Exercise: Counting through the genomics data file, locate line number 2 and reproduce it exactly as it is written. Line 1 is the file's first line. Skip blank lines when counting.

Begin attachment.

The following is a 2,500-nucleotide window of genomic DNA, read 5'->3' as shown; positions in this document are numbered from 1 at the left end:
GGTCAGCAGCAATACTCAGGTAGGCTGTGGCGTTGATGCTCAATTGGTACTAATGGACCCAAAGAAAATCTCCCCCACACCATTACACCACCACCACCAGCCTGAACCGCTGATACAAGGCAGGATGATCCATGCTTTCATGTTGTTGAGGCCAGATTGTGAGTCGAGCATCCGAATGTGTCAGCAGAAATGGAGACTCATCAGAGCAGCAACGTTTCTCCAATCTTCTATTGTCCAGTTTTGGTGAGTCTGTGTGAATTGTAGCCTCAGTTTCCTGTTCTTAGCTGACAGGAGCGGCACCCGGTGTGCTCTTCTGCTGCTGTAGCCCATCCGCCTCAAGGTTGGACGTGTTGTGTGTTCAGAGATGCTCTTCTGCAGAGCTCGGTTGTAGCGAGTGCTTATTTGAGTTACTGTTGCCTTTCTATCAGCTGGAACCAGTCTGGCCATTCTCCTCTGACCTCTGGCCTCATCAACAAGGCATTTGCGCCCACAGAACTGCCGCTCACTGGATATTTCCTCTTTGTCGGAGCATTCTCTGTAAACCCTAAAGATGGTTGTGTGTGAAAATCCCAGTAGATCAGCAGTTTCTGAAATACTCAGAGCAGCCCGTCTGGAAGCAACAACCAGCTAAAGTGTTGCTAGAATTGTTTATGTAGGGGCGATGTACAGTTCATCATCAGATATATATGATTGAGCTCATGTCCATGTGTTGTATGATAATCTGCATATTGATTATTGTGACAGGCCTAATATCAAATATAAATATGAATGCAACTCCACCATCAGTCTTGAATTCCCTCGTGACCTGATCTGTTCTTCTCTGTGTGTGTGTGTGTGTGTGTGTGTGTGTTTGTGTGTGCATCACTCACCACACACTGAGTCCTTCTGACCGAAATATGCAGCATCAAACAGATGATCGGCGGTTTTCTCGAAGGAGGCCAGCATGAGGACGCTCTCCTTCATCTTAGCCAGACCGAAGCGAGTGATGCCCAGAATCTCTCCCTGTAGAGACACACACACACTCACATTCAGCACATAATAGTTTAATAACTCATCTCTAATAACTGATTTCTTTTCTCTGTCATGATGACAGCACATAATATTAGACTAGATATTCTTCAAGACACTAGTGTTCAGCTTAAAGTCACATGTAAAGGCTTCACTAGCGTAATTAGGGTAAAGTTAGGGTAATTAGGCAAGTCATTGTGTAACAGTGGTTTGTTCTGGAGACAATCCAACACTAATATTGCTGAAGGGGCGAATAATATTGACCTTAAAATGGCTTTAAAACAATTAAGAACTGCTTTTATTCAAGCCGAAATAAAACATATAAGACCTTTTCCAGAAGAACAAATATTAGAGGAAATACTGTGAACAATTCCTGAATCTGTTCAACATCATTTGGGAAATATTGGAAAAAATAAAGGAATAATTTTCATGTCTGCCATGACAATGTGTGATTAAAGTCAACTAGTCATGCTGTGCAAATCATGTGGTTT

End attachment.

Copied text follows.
GGTCAGCAGCAATACTCAGGTAGGCTGTGGCGTTGATGCTCAATTGGTACTAATGGACCCAAAGAAAATCTCCCCCACACCATTACACCACCACCACCAGCCTGAACCGCTGATACAAGGCAGGATGATCCATGCTTTCATGTTGTTGAGGCCAGATTGTGAGTCGAGCATCCGAATGTGTCAGCAGAAATGGAGACTCATCAGAGCAGCAACGTTTCTCCAATCTTCTATTGTCCAGTTTTGGTGAGTCTGTGTGAATTGTAGCCTCAGTTTCCTGTTCTTAGCTGACAGGAGCGGCACCCGGTGTGCTCTTCTGCTGCTGTAGCCCATCCGCCTCAAGGTTGGACGTGTTGTGTGTTCAGAGATGCTCTTCTGCAGAGCTCGGTTGTAGCGAGTGCTTATTTGAGTTACTGTTGCCTTTCTATCAGCTGGAACCAGTCTGGCCATTCTCCTCTGACCTCTGGCCTCATCAACAAGGCATTTGCGCCCACAGAACTGCCGCTCACTGGATATTTCCTCTTTGTCGGAGCATTCTCTGTAAACCCTAAAGATGGTTGTGTGTGAAAATCCCAGTAGATCAGCAGTTTCTGAAATACTCAGAGCAGCCCGTCTGGAAGCAACAACCAGCTAAAGTGTTGCTAGAATTGTTTATGTAGGGGCGATGTACAGTTCATCATCAGATATATATGATTGAGCTCATGTCCATGTGTTGTATGATAATCTGCATATTGATTATTGTGACAGGCCTAATATCAAATATAAATATGAATGCAACTCCACCATCAGTCTTGAATTCCCTCGTGACCTGATCTGTTCTTCTCTGTGTGTGTGTGTGTGTGTGTGTGTGTGTTTGTGTGTGCATCACTCACCACACACTGAGTCCTTCTGACCGAAATATGCAGCATCAAACAGATGATCGGCGGTTTTCTCGAAGGAGGCCAGCATGAGGACGCTCTCCTTCATCTTAGCCAGACCGAAGCGAGTGATGCCCAGAATCTCTCCCTGTAGAGACACACACACACTCACATTCAGCACATAATAGTTTAATAACTCATCTCTAATAACTGATTTCTTTTCTCTGTCATGATGACAGCACATAATATTAGACTAGATATTCTTCAAGACACTAGTGTTCAGCTTAAAGTCACATGTAAAGGCTTCACTAGCGTAATTAGGGTAAAGTTAGGGTAATTAGGCAAGTCATTGTGTAACAGTGGTTTGTTCTGGAGACAATCCAACACTAATATTGCTGAAGGGGCGAATAATATTGACCTTAAAATGGCTTTAAAACAATTAAGAACTGCTTTTATTCAAGCCGAAATAAAACATATAAGACCTTTTCCAGAAGAACAAATATTAGAGGAAATACTGTGAACAATTCCTGAATCTGTTCAACATCATTTGGGAAATATTGGAAAAAATAAAGGAATAATTTTCATGTCTGCCATGACAATGTGTGATTAAAGTCAACTAGTCATGCTGTGCAAATCATGTGGTTT